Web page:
We are in peak leaf-raking season right now in New England.
Leaves are everywhere – and the daily sound of leaf blowers in my neighborhood has become somewhat meditative.
I love Fall – but I don’t love raking leaves. And raking leaves is even worse when you’re suffering from back pain.
The good news – it’s not as hard as you think to avoid back pain while doing this repetitive, monotonous activity…
Here are 5 tips to help you avoid back pain when you’re raking leaves:
1. Take a walk before you start.
Walking is a really great activity for your back in general, but it’s also a really easy way to warm-up your entire body ahead of an hour or more of repetitive raking. Personally, I love nothing more than taking a walk in the cool, crisp Fall air.
Why not take a quick walk around the block before you get into your raking?
This simple activity will bring blood flow to your arms, legs, and spine – and get all your joints moving and warm ahead of the full body activity that is raking.
2. Stretch every 30 minutes.
The biggest “danger” to your back when it comes to raking leaves is the repetitive nature of it – specifically the frequent bending and rotation of your spine.
Our spines were designed to hold us upright, not to bend and twist over and over again in the same direction. One of the simplest ways to protect your back while raking leaves, or any other repetitive activity, is to take quick and frequent rest periods to stretch. Every 30 min or so, stop what you’re doing, and give yourself a simple stretch backwards. This very simple action can go a long way in avoiding excessive back pain while raking.
3. Bend with your legs and hips.
As mentioned above – one of the worst activities for your lower back is repetitive bending and rotation – which is very easy to do if you’re not paying attention while raking leaves.
One way to avoid this is to use your hips and legs to bend and rotate. Using your legs and hips to bend and get lower to the ground when raking minimizes the bending at your spine – and pivoting at your pelvis to throw the leaves away minimizes the rotation to your spine.
Don’t get me wrong, your back will still likely be sore after taking even when “doing everything right” – but the stress will be significantly less and can help you avoid throwing out your back a day or two later – because yes – this is the timeframe when it will usually occur if you didn’t use good habits while raking your leaves.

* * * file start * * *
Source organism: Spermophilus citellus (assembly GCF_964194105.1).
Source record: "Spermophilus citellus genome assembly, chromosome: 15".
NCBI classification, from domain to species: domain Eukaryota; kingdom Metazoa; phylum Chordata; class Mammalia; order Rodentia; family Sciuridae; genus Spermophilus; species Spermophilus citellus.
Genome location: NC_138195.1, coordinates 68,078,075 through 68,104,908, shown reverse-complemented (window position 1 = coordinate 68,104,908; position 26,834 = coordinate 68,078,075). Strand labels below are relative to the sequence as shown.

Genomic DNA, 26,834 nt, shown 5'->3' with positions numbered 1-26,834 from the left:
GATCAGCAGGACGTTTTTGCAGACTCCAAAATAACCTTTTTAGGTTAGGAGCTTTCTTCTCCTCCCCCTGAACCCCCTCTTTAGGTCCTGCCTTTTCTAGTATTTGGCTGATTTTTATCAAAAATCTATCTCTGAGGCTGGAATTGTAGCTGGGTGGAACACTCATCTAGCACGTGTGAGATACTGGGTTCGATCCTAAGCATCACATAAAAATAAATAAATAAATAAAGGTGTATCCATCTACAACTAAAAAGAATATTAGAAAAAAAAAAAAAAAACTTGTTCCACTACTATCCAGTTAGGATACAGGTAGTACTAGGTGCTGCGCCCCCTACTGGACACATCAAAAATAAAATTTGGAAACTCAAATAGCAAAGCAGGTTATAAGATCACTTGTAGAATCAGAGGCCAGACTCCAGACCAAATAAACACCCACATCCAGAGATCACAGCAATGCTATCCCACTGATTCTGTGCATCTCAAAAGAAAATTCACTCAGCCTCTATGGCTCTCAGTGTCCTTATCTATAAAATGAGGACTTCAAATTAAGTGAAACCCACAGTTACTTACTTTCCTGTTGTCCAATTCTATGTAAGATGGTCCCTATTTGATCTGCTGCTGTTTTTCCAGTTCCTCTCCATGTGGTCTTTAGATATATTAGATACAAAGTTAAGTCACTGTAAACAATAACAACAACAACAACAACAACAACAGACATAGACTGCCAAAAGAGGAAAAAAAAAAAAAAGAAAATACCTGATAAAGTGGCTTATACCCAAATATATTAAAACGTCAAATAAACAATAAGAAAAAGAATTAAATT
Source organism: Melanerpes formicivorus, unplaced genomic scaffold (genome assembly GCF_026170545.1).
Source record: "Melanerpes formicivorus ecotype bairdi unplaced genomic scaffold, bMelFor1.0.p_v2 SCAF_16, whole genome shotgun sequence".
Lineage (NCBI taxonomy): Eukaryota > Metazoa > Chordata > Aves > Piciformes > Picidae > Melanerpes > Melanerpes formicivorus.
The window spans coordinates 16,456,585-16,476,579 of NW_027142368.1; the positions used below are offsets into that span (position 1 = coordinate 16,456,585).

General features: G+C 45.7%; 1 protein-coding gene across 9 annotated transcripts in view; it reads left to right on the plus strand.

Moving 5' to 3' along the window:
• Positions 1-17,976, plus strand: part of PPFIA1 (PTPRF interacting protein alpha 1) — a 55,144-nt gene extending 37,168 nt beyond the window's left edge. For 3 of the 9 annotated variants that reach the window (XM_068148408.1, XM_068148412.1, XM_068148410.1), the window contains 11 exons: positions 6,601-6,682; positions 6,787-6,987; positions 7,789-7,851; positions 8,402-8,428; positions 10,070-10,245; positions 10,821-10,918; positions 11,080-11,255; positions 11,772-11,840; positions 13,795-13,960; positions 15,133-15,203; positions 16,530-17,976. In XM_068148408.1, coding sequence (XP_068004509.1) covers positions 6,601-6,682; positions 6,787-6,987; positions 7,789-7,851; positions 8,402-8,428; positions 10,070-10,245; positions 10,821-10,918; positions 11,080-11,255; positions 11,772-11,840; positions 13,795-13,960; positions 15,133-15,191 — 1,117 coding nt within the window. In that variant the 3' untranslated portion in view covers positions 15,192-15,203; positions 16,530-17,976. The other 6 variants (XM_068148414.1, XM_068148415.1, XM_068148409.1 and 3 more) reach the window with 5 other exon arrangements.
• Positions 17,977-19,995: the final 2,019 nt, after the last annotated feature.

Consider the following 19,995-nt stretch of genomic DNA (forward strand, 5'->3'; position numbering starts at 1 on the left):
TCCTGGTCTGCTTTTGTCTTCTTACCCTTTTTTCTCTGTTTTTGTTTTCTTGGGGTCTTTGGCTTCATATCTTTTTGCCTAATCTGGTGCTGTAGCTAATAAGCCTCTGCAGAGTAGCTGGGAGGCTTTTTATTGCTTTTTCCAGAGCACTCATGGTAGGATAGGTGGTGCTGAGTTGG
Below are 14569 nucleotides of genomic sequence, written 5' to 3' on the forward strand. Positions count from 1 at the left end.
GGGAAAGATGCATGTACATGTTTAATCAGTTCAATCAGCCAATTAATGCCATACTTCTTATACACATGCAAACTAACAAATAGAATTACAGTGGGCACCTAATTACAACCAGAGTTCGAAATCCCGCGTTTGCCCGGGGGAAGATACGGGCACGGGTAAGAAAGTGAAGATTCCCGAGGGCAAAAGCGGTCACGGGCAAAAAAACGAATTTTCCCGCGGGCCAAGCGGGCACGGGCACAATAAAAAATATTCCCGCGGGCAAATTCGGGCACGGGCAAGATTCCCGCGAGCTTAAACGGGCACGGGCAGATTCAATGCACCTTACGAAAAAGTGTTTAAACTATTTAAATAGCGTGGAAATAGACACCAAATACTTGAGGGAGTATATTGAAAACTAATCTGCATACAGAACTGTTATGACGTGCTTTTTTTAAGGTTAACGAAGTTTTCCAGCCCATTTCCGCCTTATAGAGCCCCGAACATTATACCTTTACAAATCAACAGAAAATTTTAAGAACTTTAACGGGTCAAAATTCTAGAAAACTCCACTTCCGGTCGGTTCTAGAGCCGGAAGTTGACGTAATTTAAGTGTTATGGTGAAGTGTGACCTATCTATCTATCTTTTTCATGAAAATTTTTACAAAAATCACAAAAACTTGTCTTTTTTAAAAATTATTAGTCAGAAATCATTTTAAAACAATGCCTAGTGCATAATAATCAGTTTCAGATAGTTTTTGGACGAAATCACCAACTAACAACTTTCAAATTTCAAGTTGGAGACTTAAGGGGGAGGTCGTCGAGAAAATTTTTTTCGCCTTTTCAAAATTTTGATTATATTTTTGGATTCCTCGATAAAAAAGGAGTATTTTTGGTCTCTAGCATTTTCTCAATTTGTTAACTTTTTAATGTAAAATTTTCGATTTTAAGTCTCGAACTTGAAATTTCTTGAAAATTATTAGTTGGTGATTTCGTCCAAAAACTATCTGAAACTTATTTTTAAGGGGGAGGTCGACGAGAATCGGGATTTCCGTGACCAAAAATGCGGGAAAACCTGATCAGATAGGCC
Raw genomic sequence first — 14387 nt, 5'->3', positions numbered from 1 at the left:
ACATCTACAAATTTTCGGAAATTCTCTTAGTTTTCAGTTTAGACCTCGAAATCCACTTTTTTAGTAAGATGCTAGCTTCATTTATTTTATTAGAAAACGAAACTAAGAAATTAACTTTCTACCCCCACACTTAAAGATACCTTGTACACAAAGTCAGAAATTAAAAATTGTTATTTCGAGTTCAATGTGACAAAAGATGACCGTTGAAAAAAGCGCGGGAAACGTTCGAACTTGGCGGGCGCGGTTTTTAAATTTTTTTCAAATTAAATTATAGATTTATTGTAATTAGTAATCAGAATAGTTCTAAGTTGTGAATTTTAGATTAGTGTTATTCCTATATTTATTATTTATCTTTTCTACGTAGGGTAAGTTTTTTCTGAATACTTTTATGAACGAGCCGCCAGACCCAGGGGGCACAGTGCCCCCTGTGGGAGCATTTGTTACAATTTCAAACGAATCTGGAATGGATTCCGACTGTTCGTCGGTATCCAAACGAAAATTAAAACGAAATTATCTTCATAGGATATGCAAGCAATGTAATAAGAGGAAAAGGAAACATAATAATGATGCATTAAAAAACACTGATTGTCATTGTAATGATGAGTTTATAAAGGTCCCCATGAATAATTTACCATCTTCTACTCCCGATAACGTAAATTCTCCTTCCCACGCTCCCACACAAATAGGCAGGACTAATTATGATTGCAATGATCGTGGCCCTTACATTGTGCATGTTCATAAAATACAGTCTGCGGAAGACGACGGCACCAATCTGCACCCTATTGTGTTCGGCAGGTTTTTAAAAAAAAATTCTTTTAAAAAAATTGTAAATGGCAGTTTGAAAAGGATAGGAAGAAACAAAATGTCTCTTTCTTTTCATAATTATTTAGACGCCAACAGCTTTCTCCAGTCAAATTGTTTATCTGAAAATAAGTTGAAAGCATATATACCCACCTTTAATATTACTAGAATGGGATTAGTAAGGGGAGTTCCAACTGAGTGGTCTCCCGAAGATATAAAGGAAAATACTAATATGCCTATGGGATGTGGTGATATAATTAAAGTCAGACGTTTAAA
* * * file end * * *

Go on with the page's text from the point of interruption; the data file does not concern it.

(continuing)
4. Engage your core.
You don’t need six-pack abs to prevent back pain while raking leaves, but being mindful of your core can be super beneficial and it certainly won’t hurt you. Most back injuries occur when you least expect it… coughing, sneezing, picking something light off the floor.
These activities are so mindless and automatic that you’re typically not paying attention to what your core might be doing – or not doing. Raking leaves is an equally mindless activity. Each time you pull the rake toward you or lift it, think about drawing your belly in and engaging your abs. This will help keep your spine more supported and stable while raking.
5. Keep moving afterwards.
What you do after raking is equally as important as what you do during to help prevent back pain.
One of the biggest mistakes people make after a repetitive or strenuous activity (like raking) is to slump on the couch or recliner and rest. This is one of the worst things you can do to your spine because it’s more pliable and vulnerable after strenuous activity. When you put yourself in a relaxed and sustained bending position – after all that repetitive bending – it can be the icing on the cake.
You go to stand up and “boom” – there goes your back. I see it all the time. Do yourself a favor and go for another walk after raking to cool down, and be mindful of the posture you rest in after all that hard work.
Hopefully these tips give you a few things to think about before you go raking, and most importantly, avoid unwanted back pain so you can enjoy this beautiful fall season.
Are you local to Portsmouth, NH and looking for help with your back pain?
Consider speaking to one of my specialists.
You can tell us everything thats been going on and we’ll see if we’re fit to help you – and give you all of the information you need to make the best decisions for your health.
Dr. Carrie Jose, Physical Therapist and Pilates expert, owns CJ Physical Therapy & Pilates in Portsmouth and writes for Seacoast Media Group. To request a free copy of her guide to back pain CLICK HERE or to get in touch, email her at firstname.lastname@example.org.